Federal Court Starting to Turn Inmate Health Care Back to California


Seven years after federal courts took control of California’s prison health care system, citing care so poor that inmates were dying needlessly, they will start the long process tomorrow of turning operations back over to the state, reports the Los Angeles Times. J. Clark Kelso, the court-appointed overseer, said he could foresee a full resumption of state control in about two years. He will begin with handing over authority to staff and equip new care facilities, including a $1-billion project, and the sensitive job of making sure inmates get to doctors, clinics, and hospitals.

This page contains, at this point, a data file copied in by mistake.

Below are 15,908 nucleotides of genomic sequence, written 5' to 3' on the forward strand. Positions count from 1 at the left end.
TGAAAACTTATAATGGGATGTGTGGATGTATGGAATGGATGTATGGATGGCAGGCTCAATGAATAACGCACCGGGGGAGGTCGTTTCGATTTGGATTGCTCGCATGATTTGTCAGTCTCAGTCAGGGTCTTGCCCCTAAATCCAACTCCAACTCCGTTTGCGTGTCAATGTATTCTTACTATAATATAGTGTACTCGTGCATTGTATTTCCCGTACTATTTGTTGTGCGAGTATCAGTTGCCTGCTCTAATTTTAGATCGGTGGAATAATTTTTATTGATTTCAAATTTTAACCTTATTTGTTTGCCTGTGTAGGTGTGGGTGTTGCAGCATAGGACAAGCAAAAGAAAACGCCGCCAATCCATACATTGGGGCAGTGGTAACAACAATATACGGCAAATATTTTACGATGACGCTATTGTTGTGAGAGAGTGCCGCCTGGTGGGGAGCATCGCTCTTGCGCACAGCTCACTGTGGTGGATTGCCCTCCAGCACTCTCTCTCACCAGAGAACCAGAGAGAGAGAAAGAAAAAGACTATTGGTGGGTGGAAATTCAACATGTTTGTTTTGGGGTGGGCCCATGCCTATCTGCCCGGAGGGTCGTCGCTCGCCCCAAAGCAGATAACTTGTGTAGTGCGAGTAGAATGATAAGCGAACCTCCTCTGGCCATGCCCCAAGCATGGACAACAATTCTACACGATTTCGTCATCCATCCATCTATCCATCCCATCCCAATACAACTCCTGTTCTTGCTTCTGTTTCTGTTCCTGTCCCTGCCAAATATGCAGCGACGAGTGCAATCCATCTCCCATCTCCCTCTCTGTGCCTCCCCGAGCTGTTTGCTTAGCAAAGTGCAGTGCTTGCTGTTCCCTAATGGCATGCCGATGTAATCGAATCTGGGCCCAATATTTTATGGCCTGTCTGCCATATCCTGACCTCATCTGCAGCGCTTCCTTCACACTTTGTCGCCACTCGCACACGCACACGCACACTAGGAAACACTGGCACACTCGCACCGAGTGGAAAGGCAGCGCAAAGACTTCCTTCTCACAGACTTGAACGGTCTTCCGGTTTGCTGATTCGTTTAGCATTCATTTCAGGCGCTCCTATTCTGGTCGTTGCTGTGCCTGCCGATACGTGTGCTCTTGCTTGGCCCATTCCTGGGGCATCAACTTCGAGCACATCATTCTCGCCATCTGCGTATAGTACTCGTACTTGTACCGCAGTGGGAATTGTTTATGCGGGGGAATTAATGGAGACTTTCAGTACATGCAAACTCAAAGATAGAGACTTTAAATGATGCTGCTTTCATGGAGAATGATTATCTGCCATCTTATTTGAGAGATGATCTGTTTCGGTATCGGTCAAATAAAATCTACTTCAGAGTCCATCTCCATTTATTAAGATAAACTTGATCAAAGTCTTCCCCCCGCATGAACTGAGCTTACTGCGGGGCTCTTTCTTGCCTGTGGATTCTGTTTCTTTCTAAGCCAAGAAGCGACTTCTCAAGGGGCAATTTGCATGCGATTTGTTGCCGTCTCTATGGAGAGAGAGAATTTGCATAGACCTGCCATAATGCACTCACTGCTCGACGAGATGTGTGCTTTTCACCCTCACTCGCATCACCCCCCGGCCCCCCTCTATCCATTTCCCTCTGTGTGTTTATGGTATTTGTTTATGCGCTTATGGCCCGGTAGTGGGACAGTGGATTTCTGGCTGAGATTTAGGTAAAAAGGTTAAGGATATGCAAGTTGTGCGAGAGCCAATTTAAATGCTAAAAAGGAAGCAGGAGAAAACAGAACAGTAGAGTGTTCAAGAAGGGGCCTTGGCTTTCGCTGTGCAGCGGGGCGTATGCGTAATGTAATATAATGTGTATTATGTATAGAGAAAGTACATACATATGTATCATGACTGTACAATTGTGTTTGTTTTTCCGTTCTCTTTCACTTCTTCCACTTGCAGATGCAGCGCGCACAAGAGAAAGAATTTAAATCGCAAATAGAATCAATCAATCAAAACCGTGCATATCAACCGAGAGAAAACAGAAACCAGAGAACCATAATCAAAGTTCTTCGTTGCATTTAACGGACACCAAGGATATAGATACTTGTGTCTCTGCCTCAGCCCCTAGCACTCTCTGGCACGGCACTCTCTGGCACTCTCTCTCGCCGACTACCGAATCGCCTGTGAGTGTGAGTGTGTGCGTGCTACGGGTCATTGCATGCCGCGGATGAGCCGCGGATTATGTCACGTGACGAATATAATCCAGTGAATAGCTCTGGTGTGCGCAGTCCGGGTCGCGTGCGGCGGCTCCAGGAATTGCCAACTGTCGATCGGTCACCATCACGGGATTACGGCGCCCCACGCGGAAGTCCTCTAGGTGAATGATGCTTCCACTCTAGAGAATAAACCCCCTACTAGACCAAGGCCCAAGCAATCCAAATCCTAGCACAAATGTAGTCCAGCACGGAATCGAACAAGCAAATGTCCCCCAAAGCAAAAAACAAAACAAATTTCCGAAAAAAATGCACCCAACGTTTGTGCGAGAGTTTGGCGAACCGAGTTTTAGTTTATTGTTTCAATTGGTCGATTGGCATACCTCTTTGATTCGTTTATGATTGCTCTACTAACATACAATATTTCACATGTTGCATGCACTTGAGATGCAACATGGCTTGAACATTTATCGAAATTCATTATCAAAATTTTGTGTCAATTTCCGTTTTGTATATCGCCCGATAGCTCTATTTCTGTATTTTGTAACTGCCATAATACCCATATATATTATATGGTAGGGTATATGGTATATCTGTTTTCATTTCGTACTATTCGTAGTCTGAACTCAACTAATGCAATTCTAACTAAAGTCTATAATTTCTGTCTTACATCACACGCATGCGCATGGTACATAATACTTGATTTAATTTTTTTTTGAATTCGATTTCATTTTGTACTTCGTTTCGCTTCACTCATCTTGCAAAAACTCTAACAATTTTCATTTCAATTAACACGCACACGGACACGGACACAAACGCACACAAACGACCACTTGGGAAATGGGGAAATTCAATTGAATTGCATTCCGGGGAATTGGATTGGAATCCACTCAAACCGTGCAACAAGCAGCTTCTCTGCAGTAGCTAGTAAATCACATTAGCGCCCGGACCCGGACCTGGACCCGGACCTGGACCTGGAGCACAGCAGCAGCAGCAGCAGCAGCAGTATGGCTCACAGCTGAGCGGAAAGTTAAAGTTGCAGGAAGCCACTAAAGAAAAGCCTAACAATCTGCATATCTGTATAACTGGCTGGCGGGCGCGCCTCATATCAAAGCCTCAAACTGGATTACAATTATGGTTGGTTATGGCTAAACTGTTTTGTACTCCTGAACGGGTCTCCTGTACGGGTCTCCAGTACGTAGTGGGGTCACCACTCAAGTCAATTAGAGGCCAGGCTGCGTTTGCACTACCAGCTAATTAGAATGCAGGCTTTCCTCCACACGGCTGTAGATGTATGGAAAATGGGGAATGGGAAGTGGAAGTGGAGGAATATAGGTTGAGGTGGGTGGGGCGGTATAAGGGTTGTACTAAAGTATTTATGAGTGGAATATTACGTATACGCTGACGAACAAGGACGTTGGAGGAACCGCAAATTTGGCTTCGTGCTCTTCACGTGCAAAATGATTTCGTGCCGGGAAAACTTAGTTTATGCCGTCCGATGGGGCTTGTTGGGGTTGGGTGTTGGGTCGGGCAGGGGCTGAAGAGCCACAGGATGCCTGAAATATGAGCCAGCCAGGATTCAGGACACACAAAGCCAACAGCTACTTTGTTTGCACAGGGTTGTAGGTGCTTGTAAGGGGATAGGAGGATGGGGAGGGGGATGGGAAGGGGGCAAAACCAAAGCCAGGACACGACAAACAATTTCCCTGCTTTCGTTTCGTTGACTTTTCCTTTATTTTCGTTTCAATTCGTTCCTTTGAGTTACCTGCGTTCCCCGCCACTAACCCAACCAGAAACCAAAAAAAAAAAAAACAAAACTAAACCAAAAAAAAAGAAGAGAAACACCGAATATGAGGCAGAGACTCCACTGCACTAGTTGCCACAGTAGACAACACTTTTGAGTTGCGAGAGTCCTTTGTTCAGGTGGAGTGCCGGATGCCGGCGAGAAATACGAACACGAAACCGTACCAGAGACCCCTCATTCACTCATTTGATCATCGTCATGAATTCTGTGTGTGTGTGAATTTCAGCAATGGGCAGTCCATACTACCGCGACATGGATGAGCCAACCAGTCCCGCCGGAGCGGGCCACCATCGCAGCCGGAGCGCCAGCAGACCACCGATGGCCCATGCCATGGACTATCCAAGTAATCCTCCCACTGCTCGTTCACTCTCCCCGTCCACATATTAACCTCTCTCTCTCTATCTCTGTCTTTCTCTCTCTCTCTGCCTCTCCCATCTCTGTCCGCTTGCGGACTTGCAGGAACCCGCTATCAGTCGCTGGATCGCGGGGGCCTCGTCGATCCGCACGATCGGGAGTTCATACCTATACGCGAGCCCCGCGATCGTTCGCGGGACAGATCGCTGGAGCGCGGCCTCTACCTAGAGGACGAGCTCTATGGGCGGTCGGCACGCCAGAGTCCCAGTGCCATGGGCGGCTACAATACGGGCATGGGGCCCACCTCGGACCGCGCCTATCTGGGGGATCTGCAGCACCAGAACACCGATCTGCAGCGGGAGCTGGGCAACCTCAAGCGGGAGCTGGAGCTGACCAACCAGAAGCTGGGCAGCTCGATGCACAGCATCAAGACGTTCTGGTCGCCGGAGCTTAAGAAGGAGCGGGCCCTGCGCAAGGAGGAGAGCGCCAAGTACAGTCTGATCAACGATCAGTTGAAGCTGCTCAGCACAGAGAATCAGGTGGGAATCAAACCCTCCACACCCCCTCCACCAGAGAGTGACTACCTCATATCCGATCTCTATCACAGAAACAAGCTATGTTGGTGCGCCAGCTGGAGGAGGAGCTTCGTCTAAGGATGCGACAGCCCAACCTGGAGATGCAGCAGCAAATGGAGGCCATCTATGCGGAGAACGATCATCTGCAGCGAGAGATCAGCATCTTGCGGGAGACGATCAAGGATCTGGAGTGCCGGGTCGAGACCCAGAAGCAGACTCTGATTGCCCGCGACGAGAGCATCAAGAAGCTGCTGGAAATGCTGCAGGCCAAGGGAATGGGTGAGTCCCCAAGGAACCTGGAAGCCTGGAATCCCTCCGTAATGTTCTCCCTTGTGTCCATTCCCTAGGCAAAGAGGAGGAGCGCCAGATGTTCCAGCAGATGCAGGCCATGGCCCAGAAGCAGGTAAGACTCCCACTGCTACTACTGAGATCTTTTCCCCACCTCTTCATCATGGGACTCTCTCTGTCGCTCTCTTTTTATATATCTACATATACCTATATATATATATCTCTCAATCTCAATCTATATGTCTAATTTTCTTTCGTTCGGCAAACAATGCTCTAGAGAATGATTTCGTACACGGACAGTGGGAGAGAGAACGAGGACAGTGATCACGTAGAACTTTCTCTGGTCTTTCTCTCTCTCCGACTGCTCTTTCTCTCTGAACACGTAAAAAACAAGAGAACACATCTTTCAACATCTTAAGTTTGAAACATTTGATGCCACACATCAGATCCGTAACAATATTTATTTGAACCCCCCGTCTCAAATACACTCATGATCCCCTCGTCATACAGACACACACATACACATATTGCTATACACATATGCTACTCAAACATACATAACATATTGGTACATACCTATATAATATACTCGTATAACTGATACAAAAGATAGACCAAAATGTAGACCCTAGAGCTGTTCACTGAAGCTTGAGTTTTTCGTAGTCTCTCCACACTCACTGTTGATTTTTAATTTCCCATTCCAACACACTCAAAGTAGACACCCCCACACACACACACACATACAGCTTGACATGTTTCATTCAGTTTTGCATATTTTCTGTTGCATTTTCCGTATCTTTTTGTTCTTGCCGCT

The early moves will tell whether the state has “the will and capacity to maintain improvement,” he says “You’re never going to find out unless you take your hands off the wheel and turn the car over. I’m going to sit over in the passenger seat, and I’m only letting them do a portion of it. They’re not ready to get on the highway yet.” Kelso and Gov. Jerry Brown’s administration reached agreement this week on the transfer of select administrative functions. For now, Kelso will retain control over the delivery of medical care to inmates. Federal Judge Thelton Henderson said in 2005 that “extreme measures” were needed to fix a care network that killed one inmate each week through incompetence or neglect. The state had two such deaths last year, a level Kelso said is within reason: “There are limits to how perfect medicine can be.”

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